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I have difficulty in neatly writing down a proof for the following:

Let $n$ be a natural number, and let $P(m)$ be a property pertaining to the natural numbers such that whenever $P(m++)$ is true, then $P(m)$ is true. Suppose that $P(n)$ is also true. Prove that $P(m)$ is true for all natural numbers $m\leq n$; this is know as the principle of backwards induction. (Hint: apply induction to the variable $n$.)

First of all, I am unsure about what the base case should look like. For the induction step, I understand that if we suppose inductively that $P(n)$ is true, that then for a natural number $a$ s.t. $a++=n$ it holds that $P(a)$ is true, and then for a natural number $b$ s.t. $b++=a$ it holds that $P(b)$ is true etc. Hence for all natural numbers $m\leq n$, $P(m)$ is true.

Could anyone please tell me what the base case should look like, and whether there is a neater way of writing down the induction step?

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Seems to me that the hint is a little misleading. The way I would approach this is try to prove that for any $a \leq n$, $P(m)$ is true for all natural numbers $n - a \leq m \leq n$, by induction on $a$. –  Scaramouche Jul 31 '13 at 17:46
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What does $a++=n$ mean? –  Asaf Karagila Jul 31 '13 at 17:52
    
This question was asked the other day (or at least a very similar question), see here. –  Kenny Hegeland Jul 31 '13 at 18:00
    
I also believe that rbm is reading from Tao's analysis where he uses $++$ to represent the successor when constructing $\Bbb{N}$ from the Peano axioms. –  Kenny Hegeland Jul 31 '13 at 18:04
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Using $++$ is by all means a horrible mathematical notation. In particular since $+$ itself is already in the language and is a binary operator. Using $s$ or $S$ is much clearer and common enough, at least in logic. –  Asaf Karagila Jul 31 '13 at 18:29

2 Answers 2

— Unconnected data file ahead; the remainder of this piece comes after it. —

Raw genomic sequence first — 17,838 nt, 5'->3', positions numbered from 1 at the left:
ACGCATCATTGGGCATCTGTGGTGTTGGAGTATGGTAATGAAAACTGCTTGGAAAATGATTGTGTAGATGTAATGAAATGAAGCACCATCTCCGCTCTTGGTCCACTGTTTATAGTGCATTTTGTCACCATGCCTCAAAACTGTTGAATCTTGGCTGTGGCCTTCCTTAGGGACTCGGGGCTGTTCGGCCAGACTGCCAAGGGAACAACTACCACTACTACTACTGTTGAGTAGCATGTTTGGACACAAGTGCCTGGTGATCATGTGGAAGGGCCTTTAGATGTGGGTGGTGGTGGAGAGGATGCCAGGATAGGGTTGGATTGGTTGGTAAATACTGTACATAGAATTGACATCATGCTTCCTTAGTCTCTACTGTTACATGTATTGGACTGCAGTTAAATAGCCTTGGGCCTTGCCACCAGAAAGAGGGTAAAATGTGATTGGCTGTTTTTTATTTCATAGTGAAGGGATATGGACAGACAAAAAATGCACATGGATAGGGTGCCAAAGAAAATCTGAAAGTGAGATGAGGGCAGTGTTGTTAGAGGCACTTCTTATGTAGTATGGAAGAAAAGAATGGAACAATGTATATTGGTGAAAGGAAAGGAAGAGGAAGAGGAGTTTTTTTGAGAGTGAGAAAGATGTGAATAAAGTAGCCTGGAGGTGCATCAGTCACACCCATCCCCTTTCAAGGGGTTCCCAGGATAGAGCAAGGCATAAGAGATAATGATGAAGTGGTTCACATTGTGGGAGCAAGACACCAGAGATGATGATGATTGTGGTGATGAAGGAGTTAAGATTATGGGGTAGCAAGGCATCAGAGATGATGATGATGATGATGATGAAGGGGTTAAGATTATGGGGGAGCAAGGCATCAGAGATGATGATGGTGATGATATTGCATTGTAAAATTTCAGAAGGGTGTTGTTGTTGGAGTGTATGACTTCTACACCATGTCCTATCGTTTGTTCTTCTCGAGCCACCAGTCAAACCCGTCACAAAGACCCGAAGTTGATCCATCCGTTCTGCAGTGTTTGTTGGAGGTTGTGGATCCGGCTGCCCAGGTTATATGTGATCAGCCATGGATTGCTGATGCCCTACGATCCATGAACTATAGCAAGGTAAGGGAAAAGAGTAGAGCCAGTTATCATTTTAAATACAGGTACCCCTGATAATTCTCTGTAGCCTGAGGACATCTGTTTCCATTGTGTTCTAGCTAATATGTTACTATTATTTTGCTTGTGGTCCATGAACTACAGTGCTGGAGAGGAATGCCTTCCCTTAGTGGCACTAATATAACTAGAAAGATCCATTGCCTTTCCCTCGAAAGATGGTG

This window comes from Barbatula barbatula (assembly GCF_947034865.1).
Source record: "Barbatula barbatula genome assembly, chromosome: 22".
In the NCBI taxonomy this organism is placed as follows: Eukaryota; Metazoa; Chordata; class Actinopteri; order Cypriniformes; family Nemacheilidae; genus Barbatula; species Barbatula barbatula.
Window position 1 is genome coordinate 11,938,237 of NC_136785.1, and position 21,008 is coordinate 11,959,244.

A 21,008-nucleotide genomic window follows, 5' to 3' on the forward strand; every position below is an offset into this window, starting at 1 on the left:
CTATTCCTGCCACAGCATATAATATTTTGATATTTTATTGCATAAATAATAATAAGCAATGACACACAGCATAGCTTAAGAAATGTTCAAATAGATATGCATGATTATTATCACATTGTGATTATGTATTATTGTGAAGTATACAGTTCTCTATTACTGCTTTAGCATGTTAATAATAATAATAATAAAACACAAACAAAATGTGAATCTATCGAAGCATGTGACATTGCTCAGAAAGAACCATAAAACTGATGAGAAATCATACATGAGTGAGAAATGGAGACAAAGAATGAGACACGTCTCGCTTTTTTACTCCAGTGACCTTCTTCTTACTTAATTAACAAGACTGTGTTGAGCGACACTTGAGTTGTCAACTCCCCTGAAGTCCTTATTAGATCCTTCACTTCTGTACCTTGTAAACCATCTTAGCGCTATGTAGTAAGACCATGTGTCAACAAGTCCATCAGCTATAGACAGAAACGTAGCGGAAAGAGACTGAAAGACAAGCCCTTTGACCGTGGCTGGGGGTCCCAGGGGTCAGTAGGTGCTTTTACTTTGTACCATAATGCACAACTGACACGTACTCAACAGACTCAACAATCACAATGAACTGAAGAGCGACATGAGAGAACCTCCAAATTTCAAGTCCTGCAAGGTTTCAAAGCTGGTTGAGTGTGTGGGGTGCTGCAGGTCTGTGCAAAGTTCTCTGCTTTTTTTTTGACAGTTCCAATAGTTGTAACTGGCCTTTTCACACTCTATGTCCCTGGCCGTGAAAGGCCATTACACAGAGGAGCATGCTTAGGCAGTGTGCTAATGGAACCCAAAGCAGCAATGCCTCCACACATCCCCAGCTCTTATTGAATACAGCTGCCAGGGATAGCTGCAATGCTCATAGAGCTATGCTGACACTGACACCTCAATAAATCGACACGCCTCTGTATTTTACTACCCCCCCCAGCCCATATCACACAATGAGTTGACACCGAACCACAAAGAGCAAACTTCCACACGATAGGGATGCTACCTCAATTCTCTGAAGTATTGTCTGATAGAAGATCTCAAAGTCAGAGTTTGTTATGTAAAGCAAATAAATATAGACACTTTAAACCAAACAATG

up vote 1 down vote accepted

This answer is to show the statement can be proved on (upward) induction on $n$, as in the hint.

Suppose the statement holds at a specific $n$. The statement of it for $n++$ is then:

Suppose $P(n++)$ is true, then it follows that $P(m)$ holds for all $m \le n++.$

From the assumption that $P(n++) \implies P(n),$ we arrive at $P(n)$ true, so that from the inductive hypothesis $P(k)$ holds for all $k \le n$. Together with the assumption that $P(n++)$ holds, we have the desired conclusion of the inductive step, i.e. that $P(m)$ holds for all $m \le n++.$

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Great! Thanks a lot! –  dreamer Jul 31 '13 at 19:41
    
One question that came up, what would you say is the base case (did you include that in your answer)? –  dreamer Aug 1 '13 at 9:58
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@rbm No I didn't since it seems too obvious. It would just say (for $n=1$): Suppose $P(1)$ holds. Then $P(m)$ holds for all $m \le 1$. But there's only one such $m$, namely $1$, so that there is nothing to show for the base case. –  coffeemath Aug 1 '13 at 11:04

Prove, by ordinary induction on $k$, the statement "if $n-k\geq0$ then $P(n-k)$. The base case is $P(n)$, and the induction step, going from $k$ to $k+1$, comes from the "backward induction" hypothesis, because increasing $k$ decreases $n-k$.

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Thank you for your help! That is a nice way of converting it to an ordinary induction problem. One question that I have; how exactly does the base case work (why would $P(n)$ hold true)? –  dreamer Jul 31 '13 at 18:29
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@rbm $P(n)$ was one of your assumptions in the question; you wrote "Suppose that $P(n)$ is also true." –  Andreas Blass Jul 31 '13 at 18:43

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